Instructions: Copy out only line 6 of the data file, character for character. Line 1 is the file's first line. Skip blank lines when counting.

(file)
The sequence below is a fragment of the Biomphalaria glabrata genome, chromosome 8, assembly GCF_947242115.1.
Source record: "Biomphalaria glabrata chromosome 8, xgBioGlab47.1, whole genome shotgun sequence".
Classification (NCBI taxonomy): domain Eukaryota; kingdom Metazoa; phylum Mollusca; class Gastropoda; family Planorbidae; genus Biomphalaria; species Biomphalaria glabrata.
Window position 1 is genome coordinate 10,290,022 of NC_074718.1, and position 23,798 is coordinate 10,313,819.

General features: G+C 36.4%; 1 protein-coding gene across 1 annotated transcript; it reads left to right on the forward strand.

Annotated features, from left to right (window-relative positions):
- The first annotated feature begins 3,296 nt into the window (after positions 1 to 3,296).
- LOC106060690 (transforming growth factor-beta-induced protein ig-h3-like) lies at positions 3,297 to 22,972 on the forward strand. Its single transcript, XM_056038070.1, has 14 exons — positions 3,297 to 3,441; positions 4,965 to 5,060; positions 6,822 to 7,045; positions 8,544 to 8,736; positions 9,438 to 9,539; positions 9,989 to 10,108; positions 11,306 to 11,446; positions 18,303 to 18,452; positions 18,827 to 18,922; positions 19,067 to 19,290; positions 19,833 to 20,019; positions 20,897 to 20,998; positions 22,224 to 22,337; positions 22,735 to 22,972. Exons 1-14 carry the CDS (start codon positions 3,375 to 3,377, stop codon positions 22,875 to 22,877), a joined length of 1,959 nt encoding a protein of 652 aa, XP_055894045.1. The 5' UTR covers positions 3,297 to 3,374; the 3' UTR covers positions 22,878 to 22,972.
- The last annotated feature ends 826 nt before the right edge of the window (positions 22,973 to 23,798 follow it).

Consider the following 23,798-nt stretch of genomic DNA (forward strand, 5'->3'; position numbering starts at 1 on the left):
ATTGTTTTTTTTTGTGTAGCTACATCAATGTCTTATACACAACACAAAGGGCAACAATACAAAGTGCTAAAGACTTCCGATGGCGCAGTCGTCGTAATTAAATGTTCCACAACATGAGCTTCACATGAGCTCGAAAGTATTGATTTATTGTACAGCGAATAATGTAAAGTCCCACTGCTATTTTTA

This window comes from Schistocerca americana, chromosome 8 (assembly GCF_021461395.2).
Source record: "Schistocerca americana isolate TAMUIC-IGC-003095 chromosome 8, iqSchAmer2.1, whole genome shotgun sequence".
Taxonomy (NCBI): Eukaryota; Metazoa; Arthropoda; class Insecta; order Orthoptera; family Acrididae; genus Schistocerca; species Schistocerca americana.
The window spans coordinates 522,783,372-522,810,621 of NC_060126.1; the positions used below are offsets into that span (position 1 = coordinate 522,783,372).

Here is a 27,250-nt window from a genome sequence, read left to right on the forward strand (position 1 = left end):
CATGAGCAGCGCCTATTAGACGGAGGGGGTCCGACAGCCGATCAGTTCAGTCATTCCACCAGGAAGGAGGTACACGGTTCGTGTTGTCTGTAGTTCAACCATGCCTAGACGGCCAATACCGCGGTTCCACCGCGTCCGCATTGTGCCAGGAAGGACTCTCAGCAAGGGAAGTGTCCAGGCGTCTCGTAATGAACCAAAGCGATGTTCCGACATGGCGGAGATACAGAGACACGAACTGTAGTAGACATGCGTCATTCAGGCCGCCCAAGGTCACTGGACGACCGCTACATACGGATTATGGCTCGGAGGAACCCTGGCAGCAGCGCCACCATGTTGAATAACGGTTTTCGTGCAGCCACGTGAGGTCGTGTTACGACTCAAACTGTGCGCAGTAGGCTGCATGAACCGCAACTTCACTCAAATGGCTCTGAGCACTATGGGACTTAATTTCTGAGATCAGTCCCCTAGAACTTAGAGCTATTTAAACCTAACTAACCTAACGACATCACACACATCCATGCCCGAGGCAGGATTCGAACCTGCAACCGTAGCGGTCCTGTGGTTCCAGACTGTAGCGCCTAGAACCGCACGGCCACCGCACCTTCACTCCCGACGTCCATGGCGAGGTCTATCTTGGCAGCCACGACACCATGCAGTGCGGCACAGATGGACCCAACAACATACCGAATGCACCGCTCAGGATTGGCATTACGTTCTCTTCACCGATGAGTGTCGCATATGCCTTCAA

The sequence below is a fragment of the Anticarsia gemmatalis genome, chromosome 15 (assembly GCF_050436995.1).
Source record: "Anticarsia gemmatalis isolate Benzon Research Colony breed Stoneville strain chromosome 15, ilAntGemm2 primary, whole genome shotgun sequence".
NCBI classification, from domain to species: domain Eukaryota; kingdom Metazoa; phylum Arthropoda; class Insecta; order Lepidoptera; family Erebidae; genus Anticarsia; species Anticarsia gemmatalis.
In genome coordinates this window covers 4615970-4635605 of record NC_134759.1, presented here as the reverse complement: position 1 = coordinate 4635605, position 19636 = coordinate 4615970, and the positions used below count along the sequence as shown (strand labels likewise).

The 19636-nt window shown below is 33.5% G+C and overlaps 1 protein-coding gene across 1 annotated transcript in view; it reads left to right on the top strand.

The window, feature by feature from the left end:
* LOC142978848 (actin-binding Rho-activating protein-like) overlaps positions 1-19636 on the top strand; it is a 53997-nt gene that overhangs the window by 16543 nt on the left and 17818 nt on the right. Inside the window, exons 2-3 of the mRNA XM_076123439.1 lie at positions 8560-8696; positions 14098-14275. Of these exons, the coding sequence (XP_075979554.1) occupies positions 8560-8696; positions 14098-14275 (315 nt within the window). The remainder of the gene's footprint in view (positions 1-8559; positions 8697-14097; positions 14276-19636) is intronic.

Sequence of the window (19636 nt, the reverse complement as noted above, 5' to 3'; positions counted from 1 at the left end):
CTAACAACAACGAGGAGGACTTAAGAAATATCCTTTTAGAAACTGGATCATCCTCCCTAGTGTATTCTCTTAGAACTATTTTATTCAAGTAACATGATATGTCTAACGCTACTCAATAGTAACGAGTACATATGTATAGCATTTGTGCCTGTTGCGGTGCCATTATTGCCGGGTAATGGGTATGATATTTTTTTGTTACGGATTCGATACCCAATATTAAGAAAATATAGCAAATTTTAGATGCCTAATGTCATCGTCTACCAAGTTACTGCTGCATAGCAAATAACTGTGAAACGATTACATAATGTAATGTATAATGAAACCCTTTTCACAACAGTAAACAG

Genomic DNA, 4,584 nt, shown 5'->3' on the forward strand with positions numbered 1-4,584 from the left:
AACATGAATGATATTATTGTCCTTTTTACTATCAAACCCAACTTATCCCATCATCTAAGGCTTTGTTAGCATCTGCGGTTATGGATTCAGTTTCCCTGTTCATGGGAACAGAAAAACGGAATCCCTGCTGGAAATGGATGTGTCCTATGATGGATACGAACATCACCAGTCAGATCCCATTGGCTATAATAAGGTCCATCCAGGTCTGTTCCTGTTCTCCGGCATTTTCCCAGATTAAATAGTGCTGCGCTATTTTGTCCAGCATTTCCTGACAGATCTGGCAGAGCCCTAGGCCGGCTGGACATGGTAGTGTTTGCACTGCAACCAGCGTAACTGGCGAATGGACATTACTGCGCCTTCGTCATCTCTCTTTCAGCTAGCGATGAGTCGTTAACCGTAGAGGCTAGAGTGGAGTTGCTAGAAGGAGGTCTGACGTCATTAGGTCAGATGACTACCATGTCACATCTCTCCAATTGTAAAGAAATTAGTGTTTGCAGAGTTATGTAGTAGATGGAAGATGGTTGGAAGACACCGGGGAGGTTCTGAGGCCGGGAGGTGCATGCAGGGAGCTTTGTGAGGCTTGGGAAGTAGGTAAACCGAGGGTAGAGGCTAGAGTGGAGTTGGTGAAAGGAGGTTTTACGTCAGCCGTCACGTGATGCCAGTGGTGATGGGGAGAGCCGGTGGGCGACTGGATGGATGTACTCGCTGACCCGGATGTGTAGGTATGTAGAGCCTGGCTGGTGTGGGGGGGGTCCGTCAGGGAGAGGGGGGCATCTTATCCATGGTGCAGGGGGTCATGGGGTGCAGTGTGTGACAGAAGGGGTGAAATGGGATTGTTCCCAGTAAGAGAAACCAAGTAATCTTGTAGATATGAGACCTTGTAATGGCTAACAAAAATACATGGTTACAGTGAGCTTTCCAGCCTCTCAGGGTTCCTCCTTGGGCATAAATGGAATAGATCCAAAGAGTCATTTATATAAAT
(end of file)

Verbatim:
Annotated features, from left to right (window-relative positions):